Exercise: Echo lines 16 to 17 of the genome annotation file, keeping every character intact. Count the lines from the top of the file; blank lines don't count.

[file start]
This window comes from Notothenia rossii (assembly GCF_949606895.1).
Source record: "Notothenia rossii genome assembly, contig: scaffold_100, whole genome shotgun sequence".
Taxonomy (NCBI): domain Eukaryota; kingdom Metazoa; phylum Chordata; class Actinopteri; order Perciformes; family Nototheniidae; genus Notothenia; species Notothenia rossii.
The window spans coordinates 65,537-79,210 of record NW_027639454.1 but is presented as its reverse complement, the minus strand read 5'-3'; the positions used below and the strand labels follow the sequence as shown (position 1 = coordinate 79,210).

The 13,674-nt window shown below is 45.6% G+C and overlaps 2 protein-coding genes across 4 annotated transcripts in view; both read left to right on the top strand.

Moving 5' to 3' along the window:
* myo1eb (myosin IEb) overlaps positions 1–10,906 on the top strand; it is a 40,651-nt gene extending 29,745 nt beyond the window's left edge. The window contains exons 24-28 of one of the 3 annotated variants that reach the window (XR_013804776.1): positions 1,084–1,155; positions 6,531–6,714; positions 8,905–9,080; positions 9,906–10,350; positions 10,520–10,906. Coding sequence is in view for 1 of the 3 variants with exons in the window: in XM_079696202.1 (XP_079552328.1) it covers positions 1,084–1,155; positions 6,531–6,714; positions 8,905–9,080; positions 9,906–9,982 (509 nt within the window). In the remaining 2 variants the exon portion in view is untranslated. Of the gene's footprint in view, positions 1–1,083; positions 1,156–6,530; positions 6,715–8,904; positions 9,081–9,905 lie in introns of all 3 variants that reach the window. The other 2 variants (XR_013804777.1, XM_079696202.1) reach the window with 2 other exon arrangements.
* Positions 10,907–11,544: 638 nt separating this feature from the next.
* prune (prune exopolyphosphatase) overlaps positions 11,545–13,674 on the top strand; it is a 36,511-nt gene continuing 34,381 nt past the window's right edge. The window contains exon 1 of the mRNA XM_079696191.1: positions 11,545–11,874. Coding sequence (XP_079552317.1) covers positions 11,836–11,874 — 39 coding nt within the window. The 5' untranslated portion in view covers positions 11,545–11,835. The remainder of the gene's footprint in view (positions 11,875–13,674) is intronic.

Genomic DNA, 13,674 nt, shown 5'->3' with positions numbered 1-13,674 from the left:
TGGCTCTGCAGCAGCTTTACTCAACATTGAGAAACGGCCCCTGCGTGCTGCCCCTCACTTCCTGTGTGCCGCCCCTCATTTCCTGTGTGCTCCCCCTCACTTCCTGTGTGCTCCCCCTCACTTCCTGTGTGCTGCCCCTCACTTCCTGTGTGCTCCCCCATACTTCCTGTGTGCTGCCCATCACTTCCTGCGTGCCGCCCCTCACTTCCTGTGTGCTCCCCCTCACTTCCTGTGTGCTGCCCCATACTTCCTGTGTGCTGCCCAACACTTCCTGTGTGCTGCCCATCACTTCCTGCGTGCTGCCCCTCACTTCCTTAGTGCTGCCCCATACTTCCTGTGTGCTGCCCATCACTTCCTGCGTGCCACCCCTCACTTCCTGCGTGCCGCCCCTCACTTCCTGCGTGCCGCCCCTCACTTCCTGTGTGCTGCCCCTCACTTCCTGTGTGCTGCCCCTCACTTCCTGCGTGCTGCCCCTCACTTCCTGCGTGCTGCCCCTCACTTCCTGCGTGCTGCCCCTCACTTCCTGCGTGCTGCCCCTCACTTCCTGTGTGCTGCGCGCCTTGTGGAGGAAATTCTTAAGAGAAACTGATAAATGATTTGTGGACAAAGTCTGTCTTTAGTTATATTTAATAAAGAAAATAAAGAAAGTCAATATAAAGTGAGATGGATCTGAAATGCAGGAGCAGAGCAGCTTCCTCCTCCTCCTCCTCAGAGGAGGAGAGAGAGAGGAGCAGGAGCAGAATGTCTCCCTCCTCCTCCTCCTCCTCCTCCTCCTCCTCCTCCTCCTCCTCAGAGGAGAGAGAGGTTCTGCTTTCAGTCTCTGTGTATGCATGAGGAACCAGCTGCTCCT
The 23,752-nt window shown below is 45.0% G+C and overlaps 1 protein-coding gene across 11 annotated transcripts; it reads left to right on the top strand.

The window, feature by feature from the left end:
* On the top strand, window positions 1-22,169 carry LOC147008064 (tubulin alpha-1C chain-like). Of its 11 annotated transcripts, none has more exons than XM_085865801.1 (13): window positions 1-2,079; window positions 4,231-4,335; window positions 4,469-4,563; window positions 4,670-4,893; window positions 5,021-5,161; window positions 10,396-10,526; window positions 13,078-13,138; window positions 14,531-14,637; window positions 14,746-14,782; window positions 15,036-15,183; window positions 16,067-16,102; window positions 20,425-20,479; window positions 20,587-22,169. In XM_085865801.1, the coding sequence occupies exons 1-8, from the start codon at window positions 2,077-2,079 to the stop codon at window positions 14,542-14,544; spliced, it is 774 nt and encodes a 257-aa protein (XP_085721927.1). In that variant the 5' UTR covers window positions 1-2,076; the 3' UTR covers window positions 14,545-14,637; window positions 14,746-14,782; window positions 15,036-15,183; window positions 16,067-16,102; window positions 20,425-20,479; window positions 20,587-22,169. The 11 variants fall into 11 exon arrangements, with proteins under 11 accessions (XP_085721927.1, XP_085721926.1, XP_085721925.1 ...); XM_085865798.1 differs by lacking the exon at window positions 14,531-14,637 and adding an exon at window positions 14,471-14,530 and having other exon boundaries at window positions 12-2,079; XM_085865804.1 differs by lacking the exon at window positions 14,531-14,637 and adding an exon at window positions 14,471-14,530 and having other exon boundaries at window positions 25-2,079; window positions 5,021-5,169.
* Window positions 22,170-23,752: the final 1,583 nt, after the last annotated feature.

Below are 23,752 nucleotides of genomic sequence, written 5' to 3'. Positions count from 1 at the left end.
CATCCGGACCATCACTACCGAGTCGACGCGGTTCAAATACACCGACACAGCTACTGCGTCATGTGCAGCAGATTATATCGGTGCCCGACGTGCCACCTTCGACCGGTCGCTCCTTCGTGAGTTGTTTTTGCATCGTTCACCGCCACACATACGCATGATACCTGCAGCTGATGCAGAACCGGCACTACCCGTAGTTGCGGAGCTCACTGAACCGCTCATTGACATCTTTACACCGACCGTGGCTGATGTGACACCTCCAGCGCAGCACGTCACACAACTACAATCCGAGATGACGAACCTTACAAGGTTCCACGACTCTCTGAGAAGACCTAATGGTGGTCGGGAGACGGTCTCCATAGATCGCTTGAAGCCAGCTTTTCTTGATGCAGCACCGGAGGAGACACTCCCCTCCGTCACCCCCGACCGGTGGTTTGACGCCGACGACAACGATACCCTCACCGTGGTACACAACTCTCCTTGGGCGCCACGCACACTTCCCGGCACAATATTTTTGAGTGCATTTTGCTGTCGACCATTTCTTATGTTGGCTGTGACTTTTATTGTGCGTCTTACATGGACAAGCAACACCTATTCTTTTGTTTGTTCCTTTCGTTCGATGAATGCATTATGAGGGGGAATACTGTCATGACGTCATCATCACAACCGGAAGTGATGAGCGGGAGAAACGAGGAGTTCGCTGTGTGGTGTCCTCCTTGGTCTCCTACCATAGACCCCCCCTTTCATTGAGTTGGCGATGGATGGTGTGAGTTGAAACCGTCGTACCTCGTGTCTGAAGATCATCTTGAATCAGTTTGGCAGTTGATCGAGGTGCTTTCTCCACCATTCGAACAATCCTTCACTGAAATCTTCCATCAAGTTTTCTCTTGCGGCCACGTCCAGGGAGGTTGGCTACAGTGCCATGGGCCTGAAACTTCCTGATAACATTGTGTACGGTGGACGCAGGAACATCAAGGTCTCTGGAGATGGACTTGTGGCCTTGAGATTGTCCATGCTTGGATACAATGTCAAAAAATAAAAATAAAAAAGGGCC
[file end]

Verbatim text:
Below are 23,752 nucleotides of genomic sequence, written 5' to 3'. Positions count from 1 at the left end.
CATCCGGACCATCACTACCGAGTCGACGCGGTTCAAATACACCGACACAGCTACTGCGTCATGTGCAGCAGATTATATCGGTGCCCGACGTGCCACCTTCGACCGGTCGCTCCTTCGTGAGTTGTTTTTGCATCGTTCACCGCCACACATACGCATGATACCTGCAGCTGATGCAGAACCGGCACTACCCGTAGTTGCGGAGCTCACTGAACCGCTCATTGACATCTTTACACCGACCGTGGCTGATGTGACACCTCCAGCGCAGCACGTCACACAACTACAATCCGAGATGACGAACCTTACAAGGTTCCACGACTCTCTGAGAAGACCTAATGGTGGTCGGGAGACGGTCTCCATAGATCGCTTGAAGCCAGCTTTTCTTGATGCAGCACCGGAGGAGACACTCCCCTCCGTCACCCCCGACCGGTGGTTTGACGCCGACGACAACGATACCCTCACCGTGGTACACAACTCTCCTTGGGCGCCACGCACACTTCCCGGCACAATATTTTTGAGTGCATTTTGCTGTCGACCATTTCTTATGTTGGCTGTGACTTTTATTGTGCGTCTTACATGGACAAGCAACACCTATTCTTTTGTTTGTTCCTTTCGTTCGATGAATGCATTATGAGGGGGAATACTGTCATGACGTCATCATCACAACCGGAAGTGATGAGCGGGAGAAACGAGGAGTTCGCTGTGTGGTGTCCTCCTTGGTCTCCTACCATAGACCCCCCCTTTCATTGAGTTGGCGATGGATGGTGTGAGTTGAAACCGTCGTACCTCGTGTCTGAAGATCATCTTGAATCAGTTTGGCAGTTGATCGAGGTGCTTTCTCCACCATTCGAACAATCCTTCACTGAAATCTTCCATCAAGTTTTCTCTTGCGGCCACGTCCAGGGAGGTTGGCTACAGTGCCATGGGCCTGAAACTTCCTGATAACATTGTGTACGGTGGACGCAGGAACATCAAGGTCTCTGGAGATGGACTTGTGGCCTTGAGATTGTCCATGCTTGGATACAATGTCAAAAAATAAAAATAAAAAAGGGCC